San Sebastian – Zubieta

One of the unusual aspects of many European leagues to the casual British fan, is the presence of reserve teams from some of the bigger clubs. In recent seasons, Athletic B, Málaga B, Barcelona B, Sevilla Atlético, Villarreal B and Real Madrid Castilla have played in La Segunda. Not wanting to be left out, Real Sociedad B have also made it to the second division, albeit over 55 years ago.

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Zubieta – Real Sociedad’s retreat in the country

Formed in 1951, success came early to what was then and is still, essentially a youth team. After a few years in the regional leagues, the club changed its name to San Sebastian FC in 1957, and within 3 years beat UD Figueres in the play-off final to reach the second division. The reserve side acquitted itself rather well, before fate & regulations dealt them a cruel blow. In their first season they finished ninth, and in the following 1961-62 season, ended up fifth. However, the reserve team’s best ever season coincided with the first teams worst ever finish in the Primera and relegation. As the reserves cannot play in the same division as the first team, San Sebastian FC was relegated.

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Zubieta in the 1990s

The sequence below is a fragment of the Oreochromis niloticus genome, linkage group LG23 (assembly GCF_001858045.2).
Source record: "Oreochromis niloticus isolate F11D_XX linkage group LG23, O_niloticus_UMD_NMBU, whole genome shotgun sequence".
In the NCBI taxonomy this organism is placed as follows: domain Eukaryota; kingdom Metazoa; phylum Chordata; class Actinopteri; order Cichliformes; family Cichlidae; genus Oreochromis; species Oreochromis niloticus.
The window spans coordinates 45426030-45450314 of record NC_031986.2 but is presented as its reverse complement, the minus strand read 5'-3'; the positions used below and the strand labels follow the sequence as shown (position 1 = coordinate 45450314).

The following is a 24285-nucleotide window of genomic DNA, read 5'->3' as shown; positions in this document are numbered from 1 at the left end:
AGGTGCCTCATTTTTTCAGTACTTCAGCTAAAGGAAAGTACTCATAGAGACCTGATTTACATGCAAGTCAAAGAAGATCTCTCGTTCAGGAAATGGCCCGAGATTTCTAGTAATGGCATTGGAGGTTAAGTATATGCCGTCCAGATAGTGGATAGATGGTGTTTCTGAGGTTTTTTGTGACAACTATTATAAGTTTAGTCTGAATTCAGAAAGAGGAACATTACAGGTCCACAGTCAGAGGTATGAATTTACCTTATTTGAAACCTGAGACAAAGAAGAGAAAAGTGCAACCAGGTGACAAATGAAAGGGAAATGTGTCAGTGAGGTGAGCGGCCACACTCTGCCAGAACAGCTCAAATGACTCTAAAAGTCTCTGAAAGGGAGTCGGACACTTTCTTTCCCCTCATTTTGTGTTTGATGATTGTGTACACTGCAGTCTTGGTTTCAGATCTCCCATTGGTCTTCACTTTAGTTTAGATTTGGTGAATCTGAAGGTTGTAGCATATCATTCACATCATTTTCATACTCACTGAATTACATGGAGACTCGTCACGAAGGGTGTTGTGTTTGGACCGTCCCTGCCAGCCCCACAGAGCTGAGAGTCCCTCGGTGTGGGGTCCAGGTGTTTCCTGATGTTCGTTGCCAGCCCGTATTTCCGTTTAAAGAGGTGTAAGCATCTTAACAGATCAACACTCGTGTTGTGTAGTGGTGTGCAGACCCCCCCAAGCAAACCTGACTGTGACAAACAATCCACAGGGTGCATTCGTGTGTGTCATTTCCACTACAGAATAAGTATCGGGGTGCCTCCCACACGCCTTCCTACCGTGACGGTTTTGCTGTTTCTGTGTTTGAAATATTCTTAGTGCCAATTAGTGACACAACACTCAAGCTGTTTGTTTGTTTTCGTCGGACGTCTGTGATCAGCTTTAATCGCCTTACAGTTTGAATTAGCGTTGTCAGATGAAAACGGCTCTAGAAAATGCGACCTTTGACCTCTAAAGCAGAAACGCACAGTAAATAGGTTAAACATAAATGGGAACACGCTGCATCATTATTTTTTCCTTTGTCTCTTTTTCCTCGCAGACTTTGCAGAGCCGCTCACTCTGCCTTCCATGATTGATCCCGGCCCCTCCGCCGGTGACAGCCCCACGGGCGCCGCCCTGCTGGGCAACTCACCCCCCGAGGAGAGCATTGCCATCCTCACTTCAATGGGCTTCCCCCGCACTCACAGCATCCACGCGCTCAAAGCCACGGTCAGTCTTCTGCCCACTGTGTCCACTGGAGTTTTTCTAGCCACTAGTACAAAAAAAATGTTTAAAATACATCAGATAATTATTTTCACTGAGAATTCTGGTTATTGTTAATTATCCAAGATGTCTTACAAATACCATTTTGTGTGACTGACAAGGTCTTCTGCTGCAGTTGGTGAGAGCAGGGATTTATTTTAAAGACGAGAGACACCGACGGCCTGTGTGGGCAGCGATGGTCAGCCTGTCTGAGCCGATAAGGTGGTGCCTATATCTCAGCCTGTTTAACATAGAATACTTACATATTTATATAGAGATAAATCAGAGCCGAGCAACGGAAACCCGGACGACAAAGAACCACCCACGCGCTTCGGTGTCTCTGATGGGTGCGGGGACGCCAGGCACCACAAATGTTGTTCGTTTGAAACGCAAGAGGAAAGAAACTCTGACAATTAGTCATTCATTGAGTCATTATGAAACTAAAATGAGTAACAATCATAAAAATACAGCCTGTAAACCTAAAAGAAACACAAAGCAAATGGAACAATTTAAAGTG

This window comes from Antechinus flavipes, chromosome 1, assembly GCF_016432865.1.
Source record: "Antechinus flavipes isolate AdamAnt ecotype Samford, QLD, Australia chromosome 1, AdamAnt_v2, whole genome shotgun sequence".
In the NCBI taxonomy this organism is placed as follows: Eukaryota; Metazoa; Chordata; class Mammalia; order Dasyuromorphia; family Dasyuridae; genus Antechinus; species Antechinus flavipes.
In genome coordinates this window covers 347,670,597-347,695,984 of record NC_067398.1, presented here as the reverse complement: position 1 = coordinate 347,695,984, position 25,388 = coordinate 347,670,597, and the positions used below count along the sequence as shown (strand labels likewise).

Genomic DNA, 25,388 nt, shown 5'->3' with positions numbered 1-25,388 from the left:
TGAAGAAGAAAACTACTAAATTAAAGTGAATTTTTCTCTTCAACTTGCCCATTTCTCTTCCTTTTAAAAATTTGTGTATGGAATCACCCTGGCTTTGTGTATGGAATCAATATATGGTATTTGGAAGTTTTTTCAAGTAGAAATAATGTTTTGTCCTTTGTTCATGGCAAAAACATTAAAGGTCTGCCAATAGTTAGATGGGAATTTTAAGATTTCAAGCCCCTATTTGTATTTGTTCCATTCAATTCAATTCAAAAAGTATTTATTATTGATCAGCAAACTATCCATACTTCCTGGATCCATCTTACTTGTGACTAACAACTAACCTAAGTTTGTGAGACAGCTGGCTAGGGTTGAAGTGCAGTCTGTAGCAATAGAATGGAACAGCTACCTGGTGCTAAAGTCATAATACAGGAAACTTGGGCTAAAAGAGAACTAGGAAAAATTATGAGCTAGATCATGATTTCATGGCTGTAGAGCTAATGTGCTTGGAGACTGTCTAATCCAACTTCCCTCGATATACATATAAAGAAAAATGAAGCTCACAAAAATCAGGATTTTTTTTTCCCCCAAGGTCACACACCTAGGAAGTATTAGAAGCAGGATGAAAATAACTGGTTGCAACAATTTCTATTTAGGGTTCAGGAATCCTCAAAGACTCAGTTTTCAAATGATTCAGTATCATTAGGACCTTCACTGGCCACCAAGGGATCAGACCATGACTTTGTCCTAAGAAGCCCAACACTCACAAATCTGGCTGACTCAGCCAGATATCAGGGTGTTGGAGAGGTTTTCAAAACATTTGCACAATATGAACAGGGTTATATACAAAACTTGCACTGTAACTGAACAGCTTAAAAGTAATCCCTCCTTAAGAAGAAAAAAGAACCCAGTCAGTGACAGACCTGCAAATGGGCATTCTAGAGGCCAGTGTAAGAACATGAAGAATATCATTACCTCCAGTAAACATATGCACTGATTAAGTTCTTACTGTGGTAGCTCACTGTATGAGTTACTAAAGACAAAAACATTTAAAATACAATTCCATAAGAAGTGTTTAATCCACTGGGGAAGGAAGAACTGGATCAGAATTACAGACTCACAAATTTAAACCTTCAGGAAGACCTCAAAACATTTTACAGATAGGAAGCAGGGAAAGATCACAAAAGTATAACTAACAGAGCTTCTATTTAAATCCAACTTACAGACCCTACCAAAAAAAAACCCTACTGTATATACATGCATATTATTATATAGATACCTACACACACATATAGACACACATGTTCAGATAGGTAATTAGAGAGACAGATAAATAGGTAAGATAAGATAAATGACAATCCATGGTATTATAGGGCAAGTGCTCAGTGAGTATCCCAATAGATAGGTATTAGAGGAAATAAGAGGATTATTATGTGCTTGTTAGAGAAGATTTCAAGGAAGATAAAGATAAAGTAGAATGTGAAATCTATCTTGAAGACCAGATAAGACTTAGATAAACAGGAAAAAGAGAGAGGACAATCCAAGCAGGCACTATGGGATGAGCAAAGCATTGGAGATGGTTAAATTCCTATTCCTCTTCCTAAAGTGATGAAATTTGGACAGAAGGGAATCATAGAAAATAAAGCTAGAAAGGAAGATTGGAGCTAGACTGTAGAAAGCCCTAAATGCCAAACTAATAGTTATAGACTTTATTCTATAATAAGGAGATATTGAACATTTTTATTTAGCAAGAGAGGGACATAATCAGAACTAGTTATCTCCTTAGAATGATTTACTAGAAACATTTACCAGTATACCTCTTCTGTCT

By the time of their next promotion in 1980, the league had been restructured, so instead of ascending to La Segunda they found themselves in Segunda B. And give or take a few seasons back in the Tercera that is where they have remained. The 1990s saw them change their name to Real Sociedad B and move form playing games at Atotxa, to the club’s new Anoeta home, on the southern outskirts of the city. In 1997,  Sociedad B moved out of town to the club’s sports complex at Zubieta, some 12km south of the city and next to the city’s horse racing track.

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Campo José Luis Orbegozo offers the perfect view of La Real’s future

Zubieta opened in 1980 and was originally the club’s training facility. It featured just the one pitch and a wedge of terracing, behind which were club offices, changing & recovery facilities. Major development of the site took place in 2004 at a cost of €12.5m, turning Zubieta into to a first class 21st century training facility, with five full size pitches, three of which have covered, seated stands. The main arena (the original pitch from 1980), is now named the Campo José Luis Orbegozo, after the club’s president from 1967-83. Needless to say, La Real’s youth and women’s teams play here and whilst the set up is impressive, it is still essentially reserve team football. So you’re not going to get an electric atmosphere from a partisan crowd, just the ideal surroundings for young players to grow into professional footballers.

 

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